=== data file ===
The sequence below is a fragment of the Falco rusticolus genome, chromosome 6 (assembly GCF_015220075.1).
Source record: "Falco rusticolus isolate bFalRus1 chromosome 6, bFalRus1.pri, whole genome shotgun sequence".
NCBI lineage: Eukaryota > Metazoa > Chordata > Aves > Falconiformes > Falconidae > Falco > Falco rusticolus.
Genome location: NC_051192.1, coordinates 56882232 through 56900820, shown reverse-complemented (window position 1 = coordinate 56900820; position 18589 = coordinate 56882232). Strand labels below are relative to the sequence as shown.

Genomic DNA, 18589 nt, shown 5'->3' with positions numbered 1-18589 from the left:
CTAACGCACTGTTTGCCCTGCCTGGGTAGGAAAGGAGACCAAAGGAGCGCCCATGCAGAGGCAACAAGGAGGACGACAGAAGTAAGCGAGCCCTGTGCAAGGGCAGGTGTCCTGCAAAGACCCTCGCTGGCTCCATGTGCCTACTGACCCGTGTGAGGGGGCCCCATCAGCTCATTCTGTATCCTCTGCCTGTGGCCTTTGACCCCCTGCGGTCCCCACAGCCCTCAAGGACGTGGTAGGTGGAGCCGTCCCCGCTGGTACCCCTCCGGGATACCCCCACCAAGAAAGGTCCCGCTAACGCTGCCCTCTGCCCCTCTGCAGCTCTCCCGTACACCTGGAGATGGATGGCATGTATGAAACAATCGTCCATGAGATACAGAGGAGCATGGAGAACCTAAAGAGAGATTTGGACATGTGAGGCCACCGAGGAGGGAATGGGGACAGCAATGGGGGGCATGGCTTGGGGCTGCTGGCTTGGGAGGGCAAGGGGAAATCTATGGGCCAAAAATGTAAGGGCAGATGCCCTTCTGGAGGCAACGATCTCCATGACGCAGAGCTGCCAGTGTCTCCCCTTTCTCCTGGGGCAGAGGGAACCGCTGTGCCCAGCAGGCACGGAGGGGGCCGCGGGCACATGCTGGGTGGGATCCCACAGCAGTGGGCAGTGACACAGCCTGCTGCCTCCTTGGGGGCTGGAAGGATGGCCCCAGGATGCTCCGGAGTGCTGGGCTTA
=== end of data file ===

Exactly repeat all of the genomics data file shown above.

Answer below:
The sequence below is a fragment of the Falco rusticolus genome, chromosome 6 (assembly GCF_015220075.1).
Source record: "Falco rusticolus isolate bFalRus1 chromosome 6, bFalRus1.pri, whole genome shotgun sequence".
NCBI lineage: Eukaryota > Metazoa > Chordata > Aves > Falconiformes > Falconidae > Falco > Falco rusticolus.
Genome location: NC_051192.1, coordinates 56882232 through 56900820, shown reverse-complemented (window position 1 = coordinate 56900820; position 18589 = coordinate 56882232). Strand labels below are relative to the sequence as shown.

Genomic DNA, 18589 nt, shown 5'->3' with positions numbered 1-18589 from the left:
CTAACGCACTGTTTGCCCTGCCTGGGTAGGAAAGGAGACCAAAGGAGCGCCCATGCAGAGGCAACAAGGAGGACGACAGAAGTAAGCGAGCCCTGTGCAAGGGCAGGTGTCCTGCAAAGACCCTCGCTGGCTCCATGTGCCTACTGACCCGTGTGAGGGGGCCCCATCAGCTCATTCTGTATCCTCTGCCTGTGGCCTTTGACCCCCTGCGGTCCCCACAGCCCTCAAGGACGTGGTAGGTGGAGCCGTCCCCGCTGGTACCCCTCCGGGATACCCCCACCAAGAAAGGTCCCGCTAACGCTGCCCTCTGCCCCTCTGCAGCTCTCCCGTACACCTGGAGATGGATGGCATGTATGAAACAATCGTCCATGAGATACAGAGGAGCATGGAGAACCTAAAGAGAGATTTGGACATGTGAGGCCACCGAGGAGGGAATGGGGACAGCAATGGGGGGCATGGCTTGGGGCTGCTGGCTTGGGAGGGCAAGGGGAAATCTATGGGCCAAAAATGTAAGGGCAGATGCCCTTCTGGAGGCAACGATCTCCATGACGCAGAGCTGCCAGTGTCTCCCCTTTCTCCTGGGGCAGAGGGAACCGCTGTGCCCAGCAGGCACGGAGGGGGCCGCGGGCACATGCTGGGTGGGATCCCACAGCAGTGGGCAGTGACACAGCCTGCTGCCTCCTTGGGGGCTGGAAGGATGGCCCCAGGATGCTCCGGAGTGCTGGGCTTA